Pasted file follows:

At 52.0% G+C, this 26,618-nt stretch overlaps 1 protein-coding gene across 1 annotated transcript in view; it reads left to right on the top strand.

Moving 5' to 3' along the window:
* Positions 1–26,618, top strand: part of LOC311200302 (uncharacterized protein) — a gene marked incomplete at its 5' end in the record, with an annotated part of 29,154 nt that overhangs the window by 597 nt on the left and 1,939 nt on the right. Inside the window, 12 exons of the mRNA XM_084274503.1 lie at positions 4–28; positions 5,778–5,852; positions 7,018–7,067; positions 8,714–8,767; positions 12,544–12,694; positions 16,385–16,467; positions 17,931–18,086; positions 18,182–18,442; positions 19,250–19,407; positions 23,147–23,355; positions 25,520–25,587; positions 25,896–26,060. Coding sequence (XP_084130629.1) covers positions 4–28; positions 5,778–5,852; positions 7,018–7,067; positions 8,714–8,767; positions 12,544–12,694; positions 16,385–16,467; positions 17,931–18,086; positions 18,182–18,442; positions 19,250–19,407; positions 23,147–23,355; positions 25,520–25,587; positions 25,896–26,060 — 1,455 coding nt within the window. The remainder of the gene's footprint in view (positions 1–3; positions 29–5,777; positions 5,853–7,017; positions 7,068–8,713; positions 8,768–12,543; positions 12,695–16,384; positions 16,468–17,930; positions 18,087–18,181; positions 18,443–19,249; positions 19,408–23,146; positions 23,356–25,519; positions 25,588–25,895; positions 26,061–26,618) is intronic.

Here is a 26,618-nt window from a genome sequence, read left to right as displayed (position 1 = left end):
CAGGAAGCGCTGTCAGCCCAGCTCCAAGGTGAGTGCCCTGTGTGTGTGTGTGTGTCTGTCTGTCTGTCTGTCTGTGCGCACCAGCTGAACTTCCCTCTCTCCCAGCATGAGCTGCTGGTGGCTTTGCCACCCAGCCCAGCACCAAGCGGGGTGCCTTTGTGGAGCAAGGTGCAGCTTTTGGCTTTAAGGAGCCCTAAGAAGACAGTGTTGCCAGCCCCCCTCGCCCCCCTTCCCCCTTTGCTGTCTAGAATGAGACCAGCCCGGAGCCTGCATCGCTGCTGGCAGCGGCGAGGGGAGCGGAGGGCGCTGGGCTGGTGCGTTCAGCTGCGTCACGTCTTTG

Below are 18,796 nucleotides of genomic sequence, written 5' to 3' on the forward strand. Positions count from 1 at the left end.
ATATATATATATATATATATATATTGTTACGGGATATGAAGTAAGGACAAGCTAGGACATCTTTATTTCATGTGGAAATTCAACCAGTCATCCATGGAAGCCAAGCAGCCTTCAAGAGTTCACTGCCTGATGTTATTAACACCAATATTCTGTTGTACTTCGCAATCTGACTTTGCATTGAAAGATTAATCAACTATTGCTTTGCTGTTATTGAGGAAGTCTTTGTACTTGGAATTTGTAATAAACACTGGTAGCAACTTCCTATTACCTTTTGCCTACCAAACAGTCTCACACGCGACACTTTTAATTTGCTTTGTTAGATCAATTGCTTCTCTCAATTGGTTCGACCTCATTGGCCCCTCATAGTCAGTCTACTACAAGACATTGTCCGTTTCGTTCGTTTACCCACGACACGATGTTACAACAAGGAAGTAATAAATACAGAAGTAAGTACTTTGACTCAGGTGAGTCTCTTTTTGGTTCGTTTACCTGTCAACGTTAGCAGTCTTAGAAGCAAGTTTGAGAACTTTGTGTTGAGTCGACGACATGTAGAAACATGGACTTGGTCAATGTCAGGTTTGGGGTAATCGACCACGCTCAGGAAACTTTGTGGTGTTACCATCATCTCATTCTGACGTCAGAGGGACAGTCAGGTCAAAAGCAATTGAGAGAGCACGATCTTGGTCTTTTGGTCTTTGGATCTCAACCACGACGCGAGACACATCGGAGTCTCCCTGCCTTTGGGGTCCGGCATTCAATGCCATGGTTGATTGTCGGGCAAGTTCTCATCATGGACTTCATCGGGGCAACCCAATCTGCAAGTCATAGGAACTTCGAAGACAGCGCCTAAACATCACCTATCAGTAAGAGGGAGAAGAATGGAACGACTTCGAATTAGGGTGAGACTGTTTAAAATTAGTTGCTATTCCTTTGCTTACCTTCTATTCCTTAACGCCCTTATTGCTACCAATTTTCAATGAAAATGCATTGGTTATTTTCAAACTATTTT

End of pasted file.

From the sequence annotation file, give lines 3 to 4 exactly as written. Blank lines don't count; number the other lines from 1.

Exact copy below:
* Positions 1–26,618, top strand: part of LOC311200302 (uncharacterized protein) — a gene marked incomplete at its 5' end in the record, with an annotated part of 29,154 nt that overhangs the window by 597 nt on the left and 1,939 nt on the right. Inside the window, 12 exons of the mRNA XM_084274503.1 lie at positions 4–28; positions 5,778–5,852; positions 7,018–7,067; positions 8,714–8,767; positions 12,544–12,694; positions 16,385–16,467; positions 17,931–18,086; positions 18,182–18,442; positions 19,250–19,407; positions 23,147–23,355; positions 25,520–25,587; positions 25,896–26,060. Coding sequence (XP_084130629.1) covers positions 4–28; positions 5,778–5,852; positions 7,018–7,067; positions 8,714–8,767; positions 12,544–12,694; positions 16,385–16,467; positions 17,931–18,086; positions 18,182–18,442; positions 19,250–19,407; positions 23,147–23,355; positions 25,520–25,587; positions 25,896–26,060 — 1,455 coding nt within the window. The remainder of the gene's footprint in view (positions 1–3; positions 29–5,777; positions 5,853–7,017; positions 7,068–8,713; positions 8,768–12,543; positions 12,695–16,384; positions 16,468–17,930; positions 18,087–18,181; positions 18,443–19,249; positions 19,408–23,146; positions 23,356–25,519; positions 25,588–25,895; positions 26,061–26,618) is intronic.

Here is a 26,618-nt window from a genome sequence, read left to right as displayed (position 1 = left end):